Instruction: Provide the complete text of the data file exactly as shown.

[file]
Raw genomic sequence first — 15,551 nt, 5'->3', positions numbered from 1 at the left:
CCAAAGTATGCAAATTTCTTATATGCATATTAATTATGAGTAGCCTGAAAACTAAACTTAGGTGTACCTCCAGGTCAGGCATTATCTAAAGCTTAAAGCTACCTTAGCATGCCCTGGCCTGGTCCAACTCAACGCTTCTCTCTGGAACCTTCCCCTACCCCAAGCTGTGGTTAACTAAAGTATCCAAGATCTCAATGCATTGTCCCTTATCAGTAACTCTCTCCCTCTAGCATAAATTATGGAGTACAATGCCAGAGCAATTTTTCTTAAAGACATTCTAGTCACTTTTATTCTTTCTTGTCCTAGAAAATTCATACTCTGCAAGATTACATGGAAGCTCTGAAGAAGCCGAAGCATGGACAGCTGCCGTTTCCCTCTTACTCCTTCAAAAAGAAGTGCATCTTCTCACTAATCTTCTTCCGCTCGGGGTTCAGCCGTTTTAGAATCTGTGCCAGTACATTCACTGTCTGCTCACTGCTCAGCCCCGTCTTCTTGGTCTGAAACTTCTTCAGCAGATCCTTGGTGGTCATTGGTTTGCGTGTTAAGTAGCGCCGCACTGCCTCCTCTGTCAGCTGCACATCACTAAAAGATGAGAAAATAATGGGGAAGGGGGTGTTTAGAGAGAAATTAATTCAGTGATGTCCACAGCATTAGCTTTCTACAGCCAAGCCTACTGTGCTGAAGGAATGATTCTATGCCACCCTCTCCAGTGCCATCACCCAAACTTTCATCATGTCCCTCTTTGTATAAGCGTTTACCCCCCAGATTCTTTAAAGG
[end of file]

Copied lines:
Raw genomic sequence first — 15,551 nt, 5'->3', positions numbered from 1 at the left:
CCAAAGTATGCAAATTTCTTATATGCATATTAATTATGAGTAGCCTGAAAACTAAACTTAGGTGTACCTCCAGGTCAGGCATTATCTAAAGCTTAAAGCTACCTTAGCATGCCCTGGCCTGGTCCAACTCAACGCTTCTCTCTGGAACCTTCCCCTACCCCAAGCTGTGGTTAACTAAAGTATCCAAGATCTCAATGCATTGTCCCTTATCAGTAACTCTCTCCCTCTAGCATAAATTATGGAGTACAATGCCAGAGCAATTTTTCTTAAAGACATTCTAGTCACTTTTATTCTTTCTTGTCCTAGAAAATTCATACTCTGCAAGATTACATGGAAGCTCTGAAGAAGCCGAAGCATGGACAGCTGCCGTTTCCCTCTTACTCCTTCAAAAAGAAGTGCATCTTCTCACTAATCTTCTTCCGCTCGGGGTTCAGCCGTTTTAGAATCTGTGCCAGTACATTCACTGTCTGCTCACTGCTCAGCCCCGTCTTCTTGGTCTGAAACTTCTTCAGCAGATCCTTGGTGGTCATTGGTTTGCGTGTTAAGTAGCGCCGCACTGCCTCCTCTGTCAGCTGCACATCACTAAAAGATGAGAAAATAATGGGGAAGGGGGTGTTTAGAGAGAAATTAATTCAGTGATGTCCACAGCATTAGCTTTCTACAGCCAAGCCTACTGTGCTGAAGGAATGATTCTATGCCACCCTCTCCAGTGCCATCACCCAAACTTTCATCATGTCCCTCTTTGTATAAGCGTTTACCCCCCAGATTCTTTAAAGG